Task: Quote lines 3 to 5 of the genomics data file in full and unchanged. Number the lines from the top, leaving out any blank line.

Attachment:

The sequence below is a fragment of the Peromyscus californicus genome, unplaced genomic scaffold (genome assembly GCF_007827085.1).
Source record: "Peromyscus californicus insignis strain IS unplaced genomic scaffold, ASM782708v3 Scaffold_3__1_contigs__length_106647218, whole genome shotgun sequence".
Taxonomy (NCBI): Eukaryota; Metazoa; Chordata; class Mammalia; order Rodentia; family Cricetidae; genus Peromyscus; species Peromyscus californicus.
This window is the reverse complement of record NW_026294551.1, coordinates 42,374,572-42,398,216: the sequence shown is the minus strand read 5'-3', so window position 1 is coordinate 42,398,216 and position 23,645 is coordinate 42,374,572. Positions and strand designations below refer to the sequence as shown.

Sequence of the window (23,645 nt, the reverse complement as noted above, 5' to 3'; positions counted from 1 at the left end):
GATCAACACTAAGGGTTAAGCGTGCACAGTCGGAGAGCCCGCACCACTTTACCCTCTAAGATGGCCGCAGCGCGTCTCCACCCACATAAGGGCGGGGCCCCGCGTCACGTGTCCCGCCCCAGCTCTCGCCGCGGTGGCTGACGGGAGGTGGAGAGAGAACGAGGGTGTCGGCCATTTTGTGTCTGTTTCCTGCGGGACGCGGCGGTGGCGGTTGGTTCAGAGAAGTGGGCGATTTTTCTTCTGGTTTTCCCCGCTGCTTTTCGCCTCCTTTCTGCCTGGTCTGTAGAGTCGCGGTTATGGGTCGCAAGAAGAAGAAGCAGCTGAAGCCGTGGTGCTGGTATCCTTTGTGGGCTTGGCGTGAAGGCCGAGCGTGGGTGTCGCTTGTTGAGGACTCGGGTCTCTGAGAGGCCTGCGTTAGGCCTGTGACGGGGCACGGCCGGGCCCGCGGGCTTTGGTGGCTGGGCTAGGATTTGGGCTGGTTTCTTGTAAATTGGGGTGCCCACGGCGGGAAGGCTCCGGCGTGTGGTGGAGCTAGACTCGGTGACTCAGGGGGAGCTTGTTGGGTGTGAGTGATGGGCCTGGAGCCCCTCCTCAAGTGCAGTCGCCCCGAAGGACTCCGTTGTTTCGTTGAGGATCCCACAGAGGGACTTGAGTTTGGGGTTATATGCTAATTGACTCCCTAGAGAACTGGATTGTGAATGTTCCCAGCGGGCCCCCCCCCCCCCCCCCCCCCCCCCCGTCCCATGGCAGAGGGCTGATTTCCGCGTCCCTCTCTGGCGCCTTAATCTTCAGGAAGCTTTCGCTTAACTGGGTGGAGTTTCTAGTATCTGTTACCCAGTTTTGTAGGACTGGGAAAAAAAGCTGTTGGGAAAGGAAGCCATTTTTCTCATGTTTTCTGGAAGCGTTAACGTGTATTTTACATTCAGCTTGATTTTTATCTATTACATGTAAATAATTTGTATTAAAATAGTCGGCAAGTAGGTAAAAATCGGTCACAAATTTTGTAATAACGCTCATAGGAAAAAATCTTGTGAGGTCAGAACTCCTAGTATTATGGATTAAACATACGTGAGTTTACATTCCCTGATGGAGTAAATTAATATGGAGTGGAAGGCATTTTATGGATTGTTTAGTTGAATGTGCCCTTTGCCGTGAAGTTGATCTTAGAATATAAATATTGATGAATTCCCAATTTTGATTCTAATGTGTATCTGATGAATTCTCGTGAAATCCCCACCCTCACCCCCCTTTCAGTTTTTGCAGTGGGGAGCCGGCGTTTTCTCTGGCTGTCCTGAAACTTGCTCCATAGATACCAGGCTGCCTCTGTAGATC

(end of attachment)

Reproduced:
Taxonomy (NCBI): Eukaryota; Metazoa; Chordata; class Mammalia; order Rodentia; family Cricetidae; genus Peromyscus; species Peromyscus californicus.
This window is the reverse complement of record NW_026294551.1, coordinates 42,374,572-42,398,216: the sequence shown is the minus strand read 5'-3', so window position 1 is coordinate 42,398,216 and position 23,645 is coordinate 42,374,572. Positions and strand designations below refer to the sequence as shown.

Sequence of the window (23,645 nt, the reverse complement as noted above, 5' to 3'; positions counted from 1 at the left end):